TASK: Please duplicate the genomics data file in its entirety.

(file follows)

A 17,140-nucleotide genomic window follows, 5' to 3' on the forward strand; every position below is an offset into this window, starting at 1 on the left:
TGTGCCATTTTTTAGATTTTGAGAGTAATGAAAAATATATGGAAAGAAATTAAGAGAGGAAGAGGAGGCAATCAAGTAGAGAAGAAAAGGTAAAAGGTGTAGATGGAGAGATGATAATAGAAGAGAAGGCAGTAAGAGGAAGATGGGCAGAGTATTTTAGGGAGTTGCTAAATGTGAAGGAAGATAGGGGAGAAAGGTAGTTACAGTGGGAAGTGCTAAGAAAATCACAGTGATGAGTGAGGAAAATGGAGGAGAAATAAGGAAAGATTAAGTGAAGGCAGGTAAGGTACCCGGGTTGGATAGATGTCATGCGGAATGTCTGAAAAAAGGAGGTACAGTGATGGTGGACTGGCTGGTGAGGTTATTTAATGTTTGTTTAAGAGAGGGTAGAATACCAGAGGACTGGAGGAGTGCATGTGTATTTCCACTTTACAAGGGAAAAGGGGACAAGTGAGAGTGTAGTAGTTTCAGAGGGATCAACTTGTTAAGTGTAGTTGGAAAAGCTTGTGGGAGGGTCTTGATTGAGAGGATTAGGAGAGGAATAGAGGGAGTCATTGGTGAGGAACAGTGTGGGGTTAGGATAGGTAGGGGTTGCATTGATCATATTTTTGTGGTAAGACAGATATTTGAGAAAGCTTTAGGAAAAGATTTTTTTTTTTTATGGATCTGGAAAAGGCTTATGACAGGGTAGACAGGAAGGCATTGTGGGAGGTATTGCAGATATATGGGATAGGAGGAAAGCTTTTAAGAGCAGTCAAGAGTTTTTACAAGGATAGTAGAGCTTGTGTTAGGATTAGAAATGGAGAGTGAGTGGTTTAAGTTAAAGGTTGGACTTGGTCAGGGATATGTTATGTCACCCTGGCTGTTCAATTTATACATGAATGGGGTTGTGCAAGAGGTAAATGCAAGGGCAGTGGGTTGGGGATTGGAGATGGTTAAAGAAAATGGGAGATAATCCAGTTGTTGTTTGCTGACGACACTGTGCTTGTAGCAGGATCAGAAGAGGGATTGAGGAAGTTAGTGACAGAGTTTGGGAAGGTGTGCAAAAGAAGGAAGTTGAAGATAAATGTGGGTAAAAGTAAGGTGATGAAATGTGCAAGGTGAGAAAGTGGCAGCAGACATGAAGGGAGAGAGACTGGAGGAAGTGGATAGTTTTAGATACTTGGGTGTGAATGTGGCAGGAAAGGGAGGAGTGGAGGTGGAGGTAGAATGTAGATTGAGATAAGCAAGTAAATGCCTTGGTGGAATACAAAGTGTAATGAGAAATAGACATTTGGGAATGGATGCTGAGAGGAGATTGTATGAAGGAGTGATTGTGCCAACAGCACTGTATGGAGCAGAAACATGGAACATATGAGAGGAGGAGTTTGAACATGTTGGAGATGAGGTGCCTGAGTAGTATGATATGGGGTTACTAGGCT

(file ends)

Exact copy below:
A 17,140-nucleotide genomic window follows, 5' to 3' on the forward strand; every position below is an offset into this window, starting at 1 on the left:
TGTGCCATTTTTTAGATTTTGAGAGTAATGAAAAATATATGGAAAGAAATTAAGAGAGGAAGAGGAGGCAATCAAGTAGAGAAGAAAAGGTAAAAGGTGTAGATGGAGAGATGATAATAGAAGAGAAGGCAGTAAGAGGAAGATGGGCAGAGTATTTTAGGGAGTTGCTAAATGTGAAGGAAGATAGGGGAGAAAGGTAGTTACAGTGGGAAGTGCTAAGAAAATCACAGTGATGAGTGAGGAAAATGGAGGAGAAATAAGGAAAGATTAAGTGAAGGCAGGTAAGGTACCCGGGTTGGATAGATGTCATGCGGAATGTCTGAAAAAAGGAGGTACAGTGATGGTGGACTGGCTGGTGAGGTTATTTAATGTTTGTTTAAGAGAGGGTAGAATACCAGAGGACTGGAGGAGTGCATGTGTATTTCCACTTTACAAGGGAAAAGGGGACAAGTGAGAGTGTAGTAGTTTCAGAGGGATCAACTTGTTAAGTGTAGTTGGAAAAGCTTGTGGGAGGGTCTTGATTGAGAGGATTAGGAGAGGAATAGAGGGAGTCATTGGTGAGGAACAGTGTGGGGTTAGGATAGGTAGGGGTTGCATTGATCATATTTTTGTGGTAAGACAGATATTTGAGAAAGCTTTAGGAAAAGATTTTTTTTTTTTATGGATCTGGAAAAGGCTTATGACAGGGTAGACAGGAAGGCATTGTGGGAGGTATTGCAGATATATGGGATAGGAGGAAAGCTTTTAAGAGCAGTCAAGAGTTTTTACAAGGATAGTAGAGCTTGTGTTAGGATTAGAAATGGAGAGTGAGTGGTTTAAGTTAAAGGTTGGACTTGGTCAGGGATATGTTATGTCACCCTGGCTGTTCAATTTATACATGAATGGGGTTGTGCAAGAGGTAAATGCAAGGGCAGTGGGTTGGGGATTGGAGATGGTTAAAGAAAATGGGAGATAATCCAGTTGTTGTTTGCTGACGACACTGTGCTTGTAGCAGGATCAGAAGAGGGATTGAGGAAGTTAGTGACAGAGTTTGGGAAGGTGTGCAAAAGAAGGAAGTTGAAGATAAATGTGGGTAAAAGTAAGGTGATGAAATGTGCAAGGTGAGAAAGTGGCAGCAGACATGAAGGGAGAGAGACTGGAGGAAGTGGATAGTTTTAGATACTTGGGTGTGAATGTGGCAGGAAAGGGAGGAGTGGAGGTGGAGGTAGAATGTAGATTGAGATAAGCAAGTAAATGCCTTGGTGGAATACAAAGTGTAATGAGAAATAGACATTTGGGAATGGATGCTGAGAGGAGATTGTATGAAGGAGTGATTGTGCCAACAGCACTGTATGGAGCAGAAACATGGAACATATGAGAGGAGGAGTTTGAACATGTTGGAGATGAGGTGCCTGAGTAGTATGATATGGGGTTACTAGGCT